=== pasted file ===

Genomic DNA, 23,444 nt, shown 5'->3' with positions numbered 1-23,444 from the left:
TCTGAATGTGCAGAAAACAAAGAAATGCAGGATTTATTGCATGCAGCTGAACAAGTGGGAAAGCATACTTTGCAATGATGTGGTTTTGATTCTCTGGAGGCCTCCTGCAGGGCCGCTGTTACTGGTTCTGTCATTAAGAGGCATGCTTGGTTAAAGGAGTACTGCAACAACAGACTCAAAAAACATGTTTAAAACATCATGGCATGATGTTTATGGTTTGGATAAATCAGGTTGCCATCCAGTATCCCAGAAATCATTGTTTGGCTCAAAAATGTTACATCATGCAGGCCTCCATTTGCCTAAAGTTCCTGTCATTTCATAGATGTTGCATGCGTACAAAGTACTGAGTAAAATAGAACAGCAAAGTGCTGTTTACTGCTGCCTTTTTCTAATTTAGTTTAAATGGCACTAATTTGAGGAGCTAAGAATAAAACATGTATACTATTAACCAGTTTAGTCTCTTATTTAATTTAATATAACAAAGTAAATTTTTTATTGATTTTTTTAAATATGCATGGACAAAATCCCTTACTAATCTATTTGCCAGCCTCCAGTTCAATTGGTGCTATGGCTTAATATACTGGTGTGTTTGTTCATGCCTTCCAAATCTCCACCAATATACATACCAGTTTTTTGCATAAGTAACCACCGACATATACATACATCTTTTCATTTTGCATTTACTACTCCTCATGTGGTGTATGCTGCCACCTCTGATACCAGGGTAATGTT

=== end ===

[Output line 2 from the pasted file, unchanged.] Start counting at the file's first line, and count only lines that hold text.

TCTGAATGTGCAGAAAACAAAGAAATGCAGGATTTATTGCATGCAGCTGAACAAGTGGGAAAGCATACTTTGCAATGATGTGGTTTTGATTCTCTGGAGGCCTCCTGCAGGGCCGCTGTTACTGGTTCTGTCATTAAGAGGCATGCTTGGTTAAAGGAGTACTGCAACAACAGACTCAAAAAACATGTTTAAAACATCATGGCATGATGTTTATGGTTTGGATAAATCAGGTTGCCATCCAGTATCCCAGAAATCATTGTTTGGCTCAAAAATGTTACATCATGCAGGCCTCCATTTGCCTAAAGTTCCTGTCATTTCATAGATGTTGCATGCGTACAAAGTACTGAGTAAAATAGAACAGCAAAGTGCTGTTTACTGCTGCCTTTTTCTAATTTAGTTTAAATGGCACTAATTTGAGGAGCTAAGAATAAAACATGTATACTATTAACCAGTTTAGTCTCTTATTTAATTTAATATAACAAAGTAAATTTTTTATTGATTTTTTTAAATATGCATGGACAAAATCCCTTACTAATCTATTTGCCAGCCTCCAGTTCAATTGGTGCTATGGCTTAATATACTGGTGTGTTTGTTCATGCCTTCCAAATCTCCACCAATATACATACCAGTTTTTTGCATAAGTAACCACCGACATATACATACATCTTTTCATTTTGCATTTACTACTCCTCATGTGGTGTATGCTGCCACCTCTGATACCAGGGTAATGTT